Rita Platt describes two-column notes on this Youtube account.
Source: This video originally appeared on the blog We Teach We Learn. Video copyright 2012 by Rita Platt and John Wolfe.
Complex vocabulary and sentences found in nonfiction texts often make it difficult for inexperienced readers to grasp the overall message or intent of the text. Students seem to walk away from these texts with nothing more than a handful of details that rapidly seep from memory. The Common Core State Standards remind us that learning to gather information from books is a central aspect of a student's literacy learning. The standards also emphasize the need for teaching students to conduct research and write informational texts, which means most of us need to beef-up our teaching skills for nonfiction reading and writing.
As teachers who have always loved nonfiction reading, we have worked to share these skills and strategies with our students. We believe that teaching students to take notes offers them the clearest path to success in reading and writing nonfiction.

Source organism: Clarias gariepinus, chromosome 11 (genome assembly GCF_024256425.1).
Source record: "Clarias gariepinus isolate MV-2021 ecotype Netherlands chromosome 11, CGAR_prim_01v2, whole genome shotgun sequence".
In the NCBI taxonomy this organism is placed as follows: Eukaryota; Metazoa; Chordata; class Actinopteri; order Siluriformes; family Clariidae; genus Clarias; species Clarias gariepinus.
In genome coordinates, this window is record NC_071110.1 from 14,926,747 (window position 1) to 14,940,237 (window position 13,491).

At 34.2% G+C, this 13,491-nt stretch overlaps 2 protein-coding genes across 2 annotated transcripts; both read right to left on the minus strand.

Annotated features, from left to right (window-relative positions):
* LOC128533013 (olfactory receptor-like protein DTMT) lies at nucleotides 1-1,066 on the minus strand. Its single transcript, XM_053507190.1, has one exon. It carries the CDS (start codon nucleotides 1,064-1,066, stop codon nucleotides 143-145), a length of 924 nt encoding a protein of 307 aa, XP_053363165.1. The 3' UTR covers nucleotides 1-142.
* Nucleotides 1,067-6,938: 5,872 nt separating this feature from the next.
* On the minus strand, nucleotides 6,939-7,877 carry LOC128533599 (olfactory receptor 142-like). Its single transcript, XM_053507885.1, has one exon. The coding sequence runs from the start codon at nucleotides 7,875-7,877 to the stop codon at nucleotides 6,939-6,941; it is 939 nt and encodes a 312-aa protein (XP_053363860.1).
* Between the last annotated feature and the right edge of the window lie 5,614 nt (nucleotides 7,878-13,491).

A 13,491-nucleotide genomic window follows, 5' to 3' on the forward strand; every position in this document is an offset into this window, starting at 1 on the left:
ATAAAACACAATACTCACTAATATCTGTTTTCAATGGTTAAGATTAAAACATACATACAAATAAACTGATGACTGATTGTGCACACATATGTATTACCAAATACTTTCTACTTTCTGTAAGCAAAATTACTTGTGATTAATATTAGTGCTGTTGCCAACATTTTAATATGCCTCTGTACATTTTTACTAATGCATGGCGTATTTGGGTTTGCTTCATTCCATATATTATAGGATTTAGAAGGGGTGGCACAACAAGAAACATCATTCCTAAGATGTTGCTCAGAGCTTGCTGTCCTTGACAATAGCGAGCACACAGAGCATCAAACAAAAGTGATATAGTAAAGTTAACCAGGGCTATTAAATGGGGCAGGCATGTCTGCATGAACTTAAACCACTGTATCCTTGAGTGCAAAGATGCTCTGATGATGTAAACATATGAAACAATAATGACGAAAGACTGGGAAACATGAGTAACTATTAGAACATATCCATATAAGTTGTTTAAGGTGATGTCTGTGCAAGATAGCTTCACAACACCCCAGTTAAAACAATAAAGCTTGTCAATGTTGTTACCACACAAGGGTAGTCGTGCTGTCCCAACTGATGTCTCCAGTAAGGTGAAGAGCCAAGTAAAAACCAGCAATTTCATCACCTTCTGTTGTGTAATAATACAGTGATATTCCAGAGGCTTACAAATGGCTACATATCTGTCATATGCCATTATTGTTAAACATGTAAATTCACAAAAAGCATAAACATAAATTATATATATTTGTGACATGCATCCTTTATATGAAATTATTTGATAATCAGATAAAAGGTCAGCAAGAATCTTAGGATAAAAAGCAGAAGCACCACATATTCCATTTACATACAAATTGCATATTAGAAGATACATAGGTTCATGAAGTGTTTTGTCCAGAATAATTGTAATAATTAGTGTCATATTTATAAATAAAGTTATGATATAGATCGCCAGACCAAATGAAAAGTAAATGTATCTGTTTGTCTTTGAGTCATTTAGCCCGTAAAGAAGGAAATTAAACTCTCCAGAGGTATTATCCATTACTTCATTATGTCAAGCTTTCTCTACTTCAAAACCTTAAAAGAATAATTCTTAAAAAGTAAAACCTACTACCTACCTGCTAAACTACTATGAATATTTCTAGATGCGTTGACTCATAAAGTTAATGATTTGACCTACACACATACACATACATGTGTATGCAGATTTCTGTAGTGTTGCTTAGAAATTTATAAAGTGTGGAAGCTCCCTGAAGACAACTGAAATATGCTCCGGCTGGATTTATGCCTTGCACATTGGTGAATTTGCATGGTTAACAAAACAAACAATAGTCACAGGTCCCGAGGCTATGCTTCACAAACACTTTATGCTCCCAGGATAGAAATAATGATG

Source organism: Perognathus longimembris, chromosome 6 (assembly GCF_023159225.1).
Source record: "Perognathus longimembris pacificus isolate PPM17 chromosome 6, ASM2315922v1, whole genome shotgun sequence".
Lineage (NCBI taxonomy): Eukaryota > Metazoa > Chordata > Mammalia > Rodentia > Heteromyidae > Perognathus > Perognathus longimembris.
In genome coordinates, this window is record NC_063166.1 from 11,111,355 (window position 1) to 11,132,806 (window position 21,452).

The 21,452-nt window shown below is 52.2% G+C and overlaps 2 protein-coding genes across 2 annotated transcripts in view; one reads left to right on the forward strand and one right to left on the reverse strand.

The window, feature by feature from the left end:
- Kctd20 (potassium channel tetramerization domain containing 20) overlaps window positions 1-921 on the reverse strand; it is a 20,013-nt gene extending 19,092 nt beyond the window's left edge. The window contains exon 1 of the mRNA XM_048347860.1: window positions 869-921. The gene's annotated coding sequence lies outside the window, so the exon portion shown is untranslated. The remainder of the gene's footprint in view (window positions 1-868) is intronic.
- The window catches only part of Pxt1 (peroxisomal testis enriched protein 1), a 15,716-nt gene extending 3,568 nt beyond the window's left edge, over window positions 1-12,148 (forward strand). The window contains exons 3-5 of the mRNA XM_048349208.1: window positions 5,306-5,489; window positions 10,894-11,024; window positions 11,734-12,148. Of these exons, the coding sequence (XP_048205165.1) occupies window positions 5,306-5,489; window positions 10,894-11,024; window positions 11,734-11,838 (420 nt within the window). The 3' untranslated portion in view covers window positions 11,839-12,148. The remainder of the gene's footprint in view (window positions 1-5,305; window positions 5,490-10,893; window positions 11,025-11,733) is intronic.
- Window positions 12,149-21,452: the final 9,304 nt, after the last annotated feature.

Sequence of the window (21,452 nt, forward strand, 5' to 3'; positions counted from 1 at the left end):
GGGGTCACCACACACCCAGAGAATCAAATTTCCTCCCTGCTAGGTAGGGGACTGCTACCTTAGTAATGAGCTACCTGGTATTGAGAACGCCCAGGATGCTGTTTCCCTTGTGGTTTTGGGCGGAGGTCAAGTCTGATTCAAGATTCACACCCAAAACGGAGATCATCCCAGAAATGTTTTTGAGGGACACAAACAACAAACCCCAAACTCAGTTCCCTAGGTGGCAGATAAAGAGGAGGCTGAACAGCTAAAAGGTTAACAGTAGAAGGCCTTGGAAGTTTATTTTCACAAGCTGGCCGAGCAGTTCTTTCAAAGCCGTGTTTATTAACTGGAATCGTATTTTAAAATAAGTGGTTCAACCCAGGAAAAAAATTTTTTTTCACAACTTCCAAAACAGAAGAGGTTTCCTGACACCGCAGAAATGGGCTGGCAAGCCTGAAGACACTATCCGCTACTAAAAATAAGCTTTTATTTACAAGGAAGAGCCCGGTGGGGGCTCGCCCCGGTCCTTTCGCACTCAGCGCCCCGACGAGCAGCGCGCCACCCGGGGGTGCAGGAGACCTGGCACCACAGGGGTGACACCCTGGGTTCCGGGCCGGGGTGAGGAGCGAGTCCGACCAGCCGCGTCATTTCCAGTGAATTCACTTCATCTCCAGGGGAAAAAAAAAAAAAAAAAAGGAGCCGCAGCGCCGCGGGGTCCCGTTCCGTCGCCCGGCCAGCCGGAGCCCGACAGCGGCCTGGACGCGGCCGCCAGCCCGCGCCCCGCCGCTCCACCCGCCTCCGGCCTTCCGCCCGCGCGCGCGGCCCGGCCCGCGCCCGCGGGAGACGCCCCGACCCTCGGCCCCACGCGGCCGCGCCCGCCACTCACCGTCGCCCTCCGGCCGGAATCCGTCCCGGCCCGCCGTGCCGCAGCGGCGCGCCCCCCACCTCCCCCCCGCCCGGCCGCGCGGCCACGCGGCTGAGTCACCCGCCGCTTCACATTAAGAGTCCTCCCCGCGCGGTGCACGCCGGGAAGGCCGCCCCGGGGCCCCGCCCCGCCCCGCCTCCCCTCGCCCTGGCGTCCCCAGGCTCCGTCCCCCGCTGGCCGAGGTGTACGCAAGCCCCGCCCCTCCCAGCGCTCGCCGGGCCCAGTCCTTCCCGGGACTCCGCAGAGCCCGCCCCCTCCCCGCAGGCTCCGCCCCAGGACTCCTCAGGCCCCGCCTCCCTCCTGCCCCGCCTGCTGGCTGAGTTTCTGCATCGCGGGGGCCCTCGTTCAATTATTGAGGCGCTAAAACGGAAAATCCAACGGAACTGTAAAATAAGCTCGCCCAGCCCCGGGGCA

When most of us were taught to take notes (or, more likely, figured it out ourselves), we were taught that the primary function of note taking was to aid memory. After much reflection, we realized that this is not true. In fact, formal note taking is more about scaffolding the key processes of synthesizing and making meaning from information. It's a tool to remind the reader to stop after every paragraph and think. This habit is central to learning to comprehend new text forms, especially nonfiction genres. It helps students internalize the synthesis and comprehension processes involved in understanding informational texts, and on a purely practical note, good note taking is a valuable skill that holds currency in just about any endeavor.
After years of sharing various note-taking methods with students, we have finally settled on a simple, cohesive, and effective method for teaching students to take notes, which we demonstrate in the above video. We made the video at our kitchen table, so it has a "lo-fi" aesthetic that is of practical necessity for busy teachers aiming to implement any version of a flipped classroom. Our video isn't polished, but we can guarantee it gets the job done! We hope that you will find it helpful and that you can use the method modeled in your own teaching.
Via Lynnette Van Dyke